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By Theresa Fry, Senior Vice President and Manager, IRA’s and Retirement Planning

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If you have filed your tax return and are anxiously awaiting your income tax refund, have you decided what you will do with it?  Last year the average federal income tax refund was $2,869[1].  The majority of IRS refunds are processed within three weeks, so you have a little time to decide if you will save it or spend it.  Before you go planning your next vacation, you may want to consider using your refund to start or build up an emergency fund, lighten your debt, or jump start your retirement savings.

Regardless of when you file your income tax return, Wednesday, April 15, 2020 is the deadline for making 2019 IRA contributions.  Even if you apply for an extension of time and file your tax return later in the year, your traditional and Roth IRA contributions must still be made by April 15th.  Roth IRA contributions are not tax deductible and do not have to be reported on your income tax return.  Traditional IRA contributions—in certain circumstances—are tax deductible and must be reported on your income tax return whether you take the deduction or you file Form 8606 to report your contributions as non-deductible.

If you haven’t yet filed your tax return and are expecting a refund this year, there is an easy way to turn that refund into retirement savings without being tempted to spend it. Did you know you can direct deposit your tax refund into your traditional or Roth IRA? If you file IRS Form 8888, you can split your refund into as many as three different accounts, including your IRAs.  All you will need to direct deposit your tax refund to your IRA is your account number and the financial institution’s routing number, so check with your financial institution beforehand to get the appropriate information.  The IRA must be in your name.

Most financial institutions will treat the IRA deposit as a current year contribution.  For 2020, you can contribute up to $6,000 to your IRAs ($7,000 if you are age 50 or older). That is a combined limit between any traditional IRAs and Roth IRAs you own.  This is also the first year of new IRA savings opportunities due to the Setting Every Community Up for Retirement Enhancement (SECURE) Act.  For the first time, if you (or your spouse) are still working and have earned income, you can continue making traditional IRA contributions regardless of your age.  You will no longer be prevented from making contributions just because you reached age 70 ½ or because you are taking required minimum distributions (RMDs).  In addition, graduate students with fellowship or stipend income and home healthcare workers, including foster parents, with “difficulty of care” payments can treat that income as compensation for making traditional or Roth IRA contributions.  Both new saving opportunities are available for 2020 contributions.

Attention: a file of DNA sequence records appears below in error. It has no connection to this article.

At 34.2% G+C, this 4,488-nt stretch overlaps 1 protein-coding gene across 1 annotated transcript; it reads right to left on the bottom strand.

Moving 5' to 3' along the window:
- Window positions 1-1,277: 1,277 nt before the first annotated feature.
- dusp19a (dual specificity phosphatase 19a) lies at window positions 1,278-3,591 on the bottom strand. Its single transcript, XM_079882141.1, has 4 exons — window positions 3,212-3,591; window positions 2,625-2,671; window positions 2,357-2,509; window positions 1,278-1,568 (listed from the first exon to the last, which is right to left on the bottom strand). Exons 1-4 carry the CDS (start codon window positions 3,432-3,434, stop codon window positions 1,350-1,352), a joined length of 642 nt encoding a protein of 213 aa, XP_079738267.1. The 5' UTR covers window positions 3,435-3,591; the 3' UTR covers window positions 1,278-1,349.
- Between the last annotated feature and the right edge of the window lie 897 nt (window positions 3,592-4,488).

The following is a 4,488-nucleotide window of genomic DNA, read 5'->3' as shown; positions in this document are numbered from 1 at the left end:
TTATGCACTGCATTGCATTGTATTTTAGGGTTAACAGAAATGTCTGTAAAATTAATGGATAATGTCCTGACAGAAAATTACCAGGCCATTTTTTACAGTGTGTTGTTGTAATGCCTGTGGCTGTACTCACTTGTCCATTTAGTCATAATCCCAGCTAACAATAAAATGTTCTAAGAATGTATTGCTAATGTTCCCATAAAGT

DISCLAIMER
The information provided is based on internal and external sources that are considered reliable; however, the accuracy of this information is not guaranteed. This piece is intended to provide accurate information regarding the subject matter discussed. It is made available with the understanding that Benjamin F. Edwards & Co. does not provide legal or tax advice, therefore it is also important to consult with your legal and tax professionals for additional guidance tailored to your specific situation.

 

[1]Filing Season Statistics for Week Ending December 27, 2019, https://www.irs.gov/newsroom/filing-season-statistics-for-week-ending-december-27-2019

 

March 17, 2020 |